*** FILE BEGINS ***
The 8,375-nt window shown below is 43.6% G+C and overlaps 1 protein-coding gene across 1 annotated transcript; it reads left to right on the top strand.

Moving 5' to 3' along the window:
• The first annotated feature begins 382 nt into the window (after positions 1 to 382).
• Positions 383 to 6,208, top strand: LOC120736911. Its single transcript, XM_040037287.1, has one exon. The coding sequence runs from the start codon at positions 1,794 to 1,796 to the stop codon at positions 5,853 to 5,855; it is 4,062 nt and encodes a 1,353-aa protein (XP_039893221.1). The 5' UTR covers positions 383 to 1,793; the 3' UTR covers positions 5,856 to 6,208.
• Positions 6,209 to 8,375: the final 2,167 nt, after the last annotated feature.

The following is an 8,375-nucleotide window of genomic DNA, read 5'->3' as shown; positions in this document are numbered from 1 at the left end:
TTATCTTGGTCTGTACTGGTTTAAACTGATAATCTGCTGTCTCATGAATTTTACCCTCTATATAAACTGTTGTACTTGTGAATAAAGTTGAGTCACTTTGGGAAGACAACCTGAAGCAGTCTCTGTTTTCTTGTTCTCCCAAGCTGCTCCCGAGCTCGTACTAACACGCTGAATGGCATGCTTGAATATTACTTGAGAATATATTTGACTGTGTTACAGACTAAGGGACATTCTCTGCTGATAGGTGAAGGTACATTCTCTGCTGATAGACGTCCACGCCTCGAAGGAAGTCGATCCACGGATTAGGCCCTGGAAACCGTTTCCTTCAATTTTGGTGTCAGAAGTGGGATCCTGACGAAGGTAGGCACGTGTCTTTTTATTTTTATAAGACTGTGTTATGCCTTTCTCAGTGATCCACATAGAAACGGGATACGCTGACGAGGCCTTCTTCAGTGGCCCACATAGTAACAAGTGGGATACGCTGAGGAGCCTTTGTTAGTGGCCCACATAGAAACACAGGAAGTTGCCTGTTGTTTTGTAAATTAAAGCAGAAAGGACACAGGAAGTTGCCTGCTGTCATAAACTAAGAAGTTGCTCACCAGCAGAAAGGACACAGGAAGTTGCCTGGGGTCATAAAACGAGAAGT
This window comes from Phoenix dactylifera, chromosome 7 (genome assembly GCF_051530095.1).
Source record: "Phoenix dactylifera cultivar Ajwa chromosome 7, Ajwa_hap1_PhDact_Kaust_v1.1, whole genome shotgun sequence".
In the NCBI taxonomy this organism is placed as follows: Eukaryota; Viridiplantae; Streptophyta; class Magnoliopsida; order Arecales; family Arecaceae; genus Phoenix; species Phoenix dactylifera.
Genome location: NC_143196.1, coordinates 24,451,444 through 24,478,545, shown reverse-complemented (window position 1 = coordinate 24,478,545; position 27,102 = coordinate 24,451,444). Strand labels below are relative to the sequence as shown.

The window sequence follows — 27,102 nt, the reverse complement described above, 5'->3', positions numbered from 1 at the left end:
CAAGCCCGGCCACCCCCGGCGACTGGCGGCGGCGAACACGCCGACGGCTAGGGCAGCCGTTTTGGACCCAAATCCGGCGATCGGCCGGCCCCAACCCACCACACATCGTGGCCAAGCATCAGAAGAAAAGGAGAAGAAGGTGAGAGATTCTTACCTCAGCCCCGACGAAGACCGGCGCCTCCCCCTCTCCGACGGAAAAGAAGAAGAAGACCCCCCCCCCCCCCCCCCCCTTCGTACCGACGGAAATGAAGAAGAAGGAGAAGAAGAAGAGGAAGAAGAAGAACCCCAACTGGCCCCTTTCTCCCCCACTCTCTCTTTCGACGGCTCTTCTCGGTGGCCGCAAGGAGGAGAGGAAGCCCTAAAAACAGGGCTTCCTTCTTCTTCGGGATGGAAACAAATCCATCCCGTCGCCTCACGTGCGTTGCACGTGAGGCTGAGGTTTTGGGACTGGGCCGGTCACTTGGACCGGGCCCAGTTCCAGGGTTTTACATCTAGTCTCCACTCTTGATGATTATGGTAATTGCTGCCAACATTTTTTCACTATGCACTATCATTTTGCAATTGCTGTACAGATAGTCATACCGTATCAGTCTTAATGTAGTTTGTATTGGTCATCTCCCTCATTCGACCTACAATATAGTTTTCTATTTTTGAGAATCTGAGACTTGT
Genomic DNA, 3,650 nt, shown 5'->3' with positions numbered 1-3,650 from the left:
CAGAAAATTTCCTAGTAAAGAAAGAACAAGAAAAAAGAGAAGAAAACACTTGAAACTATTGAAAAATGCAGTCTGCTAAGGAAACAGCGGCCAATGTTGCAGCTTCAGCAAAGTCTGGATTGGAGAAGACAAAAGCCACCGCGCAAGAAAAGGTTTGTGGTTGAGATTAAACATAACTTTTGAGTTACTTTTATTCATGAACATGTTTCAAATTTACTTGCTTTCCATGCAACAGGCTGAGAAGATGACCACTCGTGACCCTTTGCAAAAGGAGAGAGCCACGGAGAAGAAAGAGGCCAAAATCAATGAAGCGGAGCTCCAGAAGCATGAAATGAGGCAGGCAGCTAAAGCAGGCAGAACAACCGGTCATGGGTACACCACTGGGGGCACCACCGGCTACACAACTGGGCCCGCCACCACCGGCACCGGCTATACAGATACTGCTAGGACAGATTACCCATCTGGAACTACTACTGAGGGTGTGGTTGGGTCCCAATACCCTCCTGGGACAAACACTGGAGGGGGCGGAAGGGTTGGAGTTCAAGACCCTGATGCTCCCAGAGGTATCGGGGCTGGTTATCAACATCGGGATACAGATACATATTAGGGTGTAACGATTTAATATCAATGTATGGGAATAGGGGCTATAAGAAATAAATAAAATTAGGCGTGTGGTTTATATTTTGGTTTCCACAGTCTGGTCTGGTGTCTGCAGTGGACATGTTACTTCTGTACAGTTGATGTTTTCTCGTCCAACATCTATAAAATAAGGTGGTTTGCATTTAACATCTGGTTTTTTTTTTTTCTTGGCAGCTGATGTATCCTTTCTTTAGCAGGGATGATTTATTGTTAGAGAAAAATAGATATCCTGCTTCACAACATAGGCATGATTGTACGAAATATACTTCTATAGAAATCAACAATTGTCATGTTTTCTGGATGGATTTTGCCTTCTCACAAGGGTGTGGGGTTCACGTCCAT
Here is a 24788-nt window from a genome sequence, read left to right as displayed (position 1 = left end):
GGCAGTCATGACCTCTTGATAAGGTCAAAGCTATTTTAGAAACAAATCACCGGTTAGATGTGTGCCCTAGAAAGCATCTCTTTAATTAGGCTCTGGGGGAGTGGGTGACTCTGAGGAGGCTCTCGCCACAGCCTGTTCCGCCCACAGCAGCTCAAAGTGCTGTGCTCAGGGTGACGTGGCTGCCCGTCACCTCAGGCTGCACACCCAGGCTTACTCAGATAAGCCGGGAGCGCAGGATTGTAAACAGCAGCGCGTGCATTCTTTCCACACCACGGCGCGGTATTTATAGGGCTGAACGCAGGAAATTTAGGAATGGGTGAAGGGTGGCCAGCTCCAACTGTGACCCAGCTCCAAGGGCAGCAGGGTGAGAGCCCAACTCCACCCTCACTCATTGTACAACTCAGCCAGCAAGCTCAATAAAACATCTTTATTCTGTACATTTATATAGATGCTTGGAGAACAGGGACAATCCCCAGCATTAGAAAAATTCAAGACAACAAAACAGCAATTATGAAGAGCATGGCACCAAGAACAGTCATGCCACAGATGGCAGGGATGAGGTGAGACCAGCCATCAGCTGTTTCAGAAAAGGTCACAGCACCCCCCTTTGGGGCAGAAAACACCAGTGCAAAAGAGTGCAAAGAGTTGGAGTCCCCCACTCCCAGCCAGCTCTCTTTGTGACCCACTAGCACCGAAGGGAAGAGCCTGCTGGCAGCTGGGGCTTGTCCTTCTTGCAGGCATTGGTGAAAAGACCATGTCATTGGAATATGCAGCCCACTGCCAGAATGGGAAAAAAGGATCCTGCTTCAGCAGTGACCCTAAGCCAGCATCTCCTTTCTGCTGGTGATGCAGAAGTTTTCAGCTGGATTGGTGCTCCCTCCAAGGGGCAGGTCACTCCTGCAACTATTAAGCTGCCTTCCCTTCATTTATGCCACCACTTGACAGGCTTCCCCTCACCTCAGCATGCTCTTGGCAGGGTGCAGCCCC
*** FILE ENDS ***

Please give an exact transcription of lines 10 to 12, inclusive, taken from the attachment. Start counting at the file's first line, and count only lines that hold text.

In the NCBI taxonomy this organism is placed as follows: Eukaryota; Viridiplantae; Streptophyta; class Magnoliopsida; order Arecales; family Arecaceae; genus Phoenix; species Phoenix dactylifera.
Genome location: NC_143196.1, coordinates 24,451,444 through 24,478,545, shown reverse-complemented (window position 1 = coordinate 24,478,545; position 27,102 = coordinate 24,451,444). Strand labels below are relative to the sequence as shown.

The window sequence follows — 27,102 nt, the reverse complement described above, 5'->3', positions numbered from 1 at the left end: